• Your scores are probably not going to be an accurate representation of what they would be if judged in-person – There’s a lot that can be missed in a video. Contrastingly, unlike a real-time in-person test, a recording allows for a judge to pause, rewind and potentially fixate on a mistake. Scores may vary from generous to overly-critical depending on the judge.
  • You don’t get the horse show community atmosphere with your fellow competitors that you have at a real horse show – We all go to shows to improve our riding and to seek feedback in the form of scores and ribbons. Equally as important are the memories made and friendships formed at these events. I feel that the latter aspect is a huge part of why I love horse showing so much.

So Nautica and I entered our online dressage schooling show. Typically, here is where I would pick apart my entire ride. Lord knows a video format only feeds that obsession. But I think I will keep my feelings to myself until after my test is judged on April 26th! I will post my video, score and placing at that time.

Lastly, I will add some tips I found helpful for the online horse showing process. These are some helpful hints I’ve found based on my experiences. Feel free to add your tips or experiences with online horse showing in the comments below!

Tips

  • Keep your video centered – Have your videographer stand directly at “C” and keep you as centered in the frame as possible, especially during your centerlines. The judge wants to see that you have a straight centerline and halt. Don’t lose valuable points by letting the angle of the video make you appear off-center.
  • Do your bit check – Some shows require bit checks. Not all do, but it helps to get in the habit of having your videographer do a brief ring steward-esque check directly after your final salute, without stopping the recording. By going directly into the bit check after your test there is no suspicion of post-production editing of equipment. The bit check includes a close-up view of the bridle, bit, ears, spurs and whip (have a tape measure handy in the case of a whip), just like at a real, in-person show.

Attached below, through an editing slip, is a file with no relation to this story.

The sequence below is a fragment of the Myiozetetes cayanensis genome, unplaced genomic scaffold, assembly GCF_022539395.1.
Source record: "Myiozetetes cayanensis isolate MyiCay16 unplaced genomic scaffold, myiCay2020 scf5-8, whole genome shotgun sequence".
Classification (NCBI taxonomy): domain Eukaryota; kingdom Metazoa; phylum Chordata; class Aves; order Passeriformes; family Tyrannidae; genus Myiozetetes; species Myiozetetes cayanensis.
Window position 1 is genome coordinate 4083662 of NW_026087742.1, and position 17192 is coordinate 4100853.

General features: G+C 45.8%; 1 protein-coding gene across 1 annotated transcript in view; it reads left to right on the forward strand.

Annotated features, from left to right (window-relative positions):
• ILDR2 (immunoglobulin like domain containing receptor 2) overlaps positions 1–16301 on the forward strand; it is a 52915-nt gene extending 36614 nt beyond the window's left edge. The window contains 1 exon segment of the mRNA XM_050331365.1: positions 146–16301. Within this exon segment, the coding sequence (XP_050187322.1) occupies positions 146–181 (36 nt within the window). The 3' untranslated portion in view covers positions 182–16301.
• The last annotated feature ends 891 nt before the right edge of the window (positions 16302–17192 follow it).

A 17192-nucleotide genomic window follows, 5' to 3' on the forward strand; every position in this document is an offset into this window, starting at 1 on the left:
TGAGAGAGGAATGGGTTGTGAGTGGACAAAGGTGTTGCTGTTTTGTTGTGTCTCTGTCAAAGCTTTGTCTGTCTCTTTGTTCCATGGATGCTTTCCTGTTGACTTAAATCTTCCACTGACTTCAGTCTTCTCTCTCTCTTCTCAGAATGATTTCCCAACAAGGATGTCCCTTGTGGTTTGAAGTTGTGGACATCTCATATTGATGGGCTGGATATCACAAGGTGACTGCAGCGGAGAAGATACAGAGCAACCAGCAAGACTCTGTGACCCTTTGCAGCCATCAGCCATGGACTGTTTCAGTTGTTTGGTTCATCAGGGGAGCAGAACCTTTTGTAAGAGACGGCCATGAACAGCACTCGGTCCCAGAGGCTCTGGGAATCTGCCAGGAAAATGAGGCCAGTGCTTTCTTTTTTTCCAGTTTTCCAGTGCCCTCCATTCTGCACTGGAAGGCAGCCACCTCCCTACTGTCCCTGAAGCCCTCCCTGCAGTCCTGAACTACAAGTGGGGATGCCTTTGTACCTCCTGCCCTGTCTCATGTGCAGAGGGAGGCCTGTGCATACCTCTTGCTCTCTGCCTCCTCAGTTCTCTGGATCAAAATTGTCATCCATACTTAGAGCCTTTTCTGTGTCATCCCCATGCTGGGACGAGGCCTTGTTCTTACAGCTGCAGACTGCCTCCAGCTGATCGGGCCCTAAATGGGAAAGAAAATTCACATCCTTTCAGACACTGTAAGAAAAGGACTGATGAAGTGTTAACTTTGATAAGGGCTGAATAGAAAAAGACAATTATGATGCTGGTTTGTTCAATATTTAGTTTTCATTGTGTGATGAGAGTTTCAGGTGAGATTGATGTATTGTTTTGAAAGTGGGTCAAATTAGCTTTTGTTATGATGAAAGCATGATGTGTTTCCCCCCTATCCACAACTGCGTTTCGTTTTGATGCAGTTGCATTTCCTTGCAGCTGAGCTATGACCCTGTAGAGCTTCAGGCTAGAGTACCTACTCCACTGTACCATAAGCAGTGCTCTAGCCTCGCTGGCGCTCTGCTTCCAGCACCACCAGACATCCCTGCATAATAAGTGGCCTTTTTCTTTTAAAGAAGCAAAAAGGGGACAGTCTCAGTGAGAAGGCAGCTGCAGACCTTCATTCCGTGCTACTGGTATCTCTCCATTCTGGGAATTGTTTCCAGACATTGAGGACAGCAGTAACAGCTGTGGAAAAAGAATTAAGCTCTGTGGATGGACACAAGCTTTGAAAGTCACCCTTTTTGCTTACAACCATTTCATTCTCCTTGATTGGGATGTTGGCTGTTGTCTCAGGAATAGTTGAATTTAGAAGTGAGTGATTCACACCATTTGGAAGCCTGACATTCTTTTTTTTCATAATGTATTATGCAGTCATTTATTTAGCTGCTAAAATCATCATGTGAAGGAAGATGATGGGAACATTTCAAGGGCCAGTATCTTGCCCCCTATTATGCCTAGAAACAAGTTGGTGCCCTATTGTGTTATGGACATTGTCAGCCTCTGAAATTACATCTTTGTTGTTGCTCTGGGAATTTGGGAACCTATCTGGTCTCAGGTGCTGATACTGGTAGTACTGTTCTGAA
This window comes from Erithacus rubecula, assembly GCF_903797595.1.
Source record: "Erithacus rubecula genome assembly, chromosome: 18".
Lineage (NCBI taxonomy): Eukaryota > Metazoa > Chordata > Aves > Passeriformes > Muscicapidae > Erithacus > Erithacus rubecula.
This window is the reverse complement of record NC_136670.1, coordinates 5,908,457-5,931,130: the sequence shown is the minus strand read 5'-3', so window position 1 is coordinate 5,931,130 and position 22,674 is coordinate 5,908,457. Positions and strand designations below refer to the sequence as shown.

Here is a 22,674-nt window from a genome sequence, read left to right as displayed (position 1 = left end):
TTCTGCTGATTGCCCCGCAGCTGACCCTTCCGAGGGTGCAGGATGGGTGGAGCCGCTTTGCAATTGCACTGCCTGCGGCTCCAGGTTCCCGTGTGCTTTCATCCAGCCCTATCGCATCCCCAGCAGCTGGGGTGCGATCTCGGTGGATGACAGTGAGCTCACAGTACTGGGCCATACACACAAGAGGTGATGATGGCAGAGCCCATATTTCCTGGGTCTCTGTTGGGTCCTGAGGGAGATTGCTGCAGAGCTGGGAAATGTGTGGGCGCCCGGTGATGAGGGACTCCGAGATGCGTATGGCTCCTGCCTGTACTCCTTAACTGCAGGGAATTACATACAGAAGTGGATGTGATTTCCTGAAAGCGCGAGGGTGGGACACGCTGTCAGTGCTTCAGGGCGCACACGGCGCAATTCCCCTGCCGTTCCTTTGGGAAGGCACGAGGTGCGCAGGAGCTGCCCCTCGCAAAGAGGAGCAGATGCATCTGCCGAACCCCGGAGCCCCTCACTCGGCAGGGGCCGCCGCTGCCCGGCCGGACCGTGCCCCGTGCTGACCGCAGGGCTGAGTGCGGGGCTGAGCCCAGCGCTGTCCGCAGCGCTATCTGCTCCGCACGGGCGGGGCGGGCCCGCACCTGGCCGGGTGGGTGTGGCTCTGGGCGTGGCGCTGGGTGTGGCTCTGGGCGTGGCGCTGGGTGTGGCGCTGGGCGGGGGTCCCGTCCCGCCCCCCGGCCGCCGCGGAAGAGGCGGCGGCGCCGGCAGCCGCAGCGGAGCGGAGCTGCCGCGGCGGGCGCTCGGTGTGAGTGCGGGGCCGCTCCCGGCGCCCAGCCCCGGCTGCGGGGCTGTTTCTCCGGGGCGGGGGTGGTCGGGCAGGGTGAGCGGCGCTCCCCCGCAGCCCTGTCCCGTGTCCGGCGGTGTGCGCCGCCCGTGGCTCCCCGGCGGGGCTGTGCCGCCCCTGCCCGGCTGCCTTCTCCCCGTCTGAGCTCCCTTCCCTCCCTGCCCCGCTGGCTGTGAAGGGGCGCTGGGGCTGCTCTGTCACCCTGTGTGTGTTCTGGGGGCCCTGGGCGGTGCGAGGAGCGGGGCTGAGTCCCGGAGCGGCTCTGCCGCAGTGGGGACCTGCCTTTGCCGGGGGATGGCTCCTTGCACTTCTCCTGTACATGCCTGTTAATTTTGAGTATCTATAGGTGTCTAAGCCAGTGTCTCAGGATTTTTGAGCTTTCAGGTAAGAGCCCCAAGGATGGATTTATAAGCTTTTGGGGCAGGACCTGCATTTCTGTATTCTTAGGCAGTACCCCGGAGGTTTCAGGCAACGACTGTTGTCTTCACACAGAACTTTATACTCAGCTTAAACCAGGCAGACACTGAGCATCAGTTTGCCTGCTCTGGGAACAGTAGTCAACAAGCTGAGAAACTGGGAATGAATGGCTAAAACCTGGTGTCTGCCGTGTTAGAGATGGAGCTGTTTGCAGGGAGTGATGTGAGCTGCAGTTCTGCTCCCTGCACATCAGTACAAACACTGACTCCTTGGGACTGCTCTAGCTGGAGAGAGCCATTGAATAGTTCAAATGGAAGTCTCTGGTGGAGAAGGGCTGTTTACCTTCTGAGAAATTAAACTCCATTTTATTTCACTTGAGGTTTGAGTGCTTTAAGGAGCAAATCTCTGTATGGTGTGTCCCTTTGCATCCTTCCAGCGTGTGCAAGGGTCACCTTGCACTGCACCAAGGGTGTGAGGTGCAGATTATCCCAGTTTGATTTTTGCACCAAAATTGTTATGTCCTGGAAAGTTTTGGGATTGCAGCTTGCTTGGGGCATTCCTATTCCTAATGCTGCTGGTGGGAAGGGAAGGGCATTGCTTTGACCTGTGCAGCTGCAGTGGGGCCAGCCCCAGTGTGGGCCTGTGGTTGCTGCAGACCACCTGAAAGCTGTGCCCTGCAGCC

• Turnout is everything – This goes for online and at-location horse shows! I know that this is just a schooling show, but never underestimate the importance of dressing professionally. They say showing up is half the battle; I say dressing up is at least the next quarter of the battle. If you’re like me, you go all-out. (“Hell yeah, I’m here with my Saddlebred in my most formal white breeches and sparkly browband. We’re here to do the most serious Training-1 anyone has ever seen.”) You don’t have to be like me, though. A neat appearance with clean boots, hair pulled up in a hairnet, a tucked-in collared shirt with a belt, and a braided or a neatly pulled mane can make all the difference in first impressions. Do it! Be proud of your horse. A professional appearance gives the illusion of confidence. As riders, we can always use more of that.
  • Have fun! – This is one of those “duh” things, but don’t let the idea of a horse show or videoing your ride cause you to become nervous. This is just another test practice at home that you’re happening to video. Smile and breathe!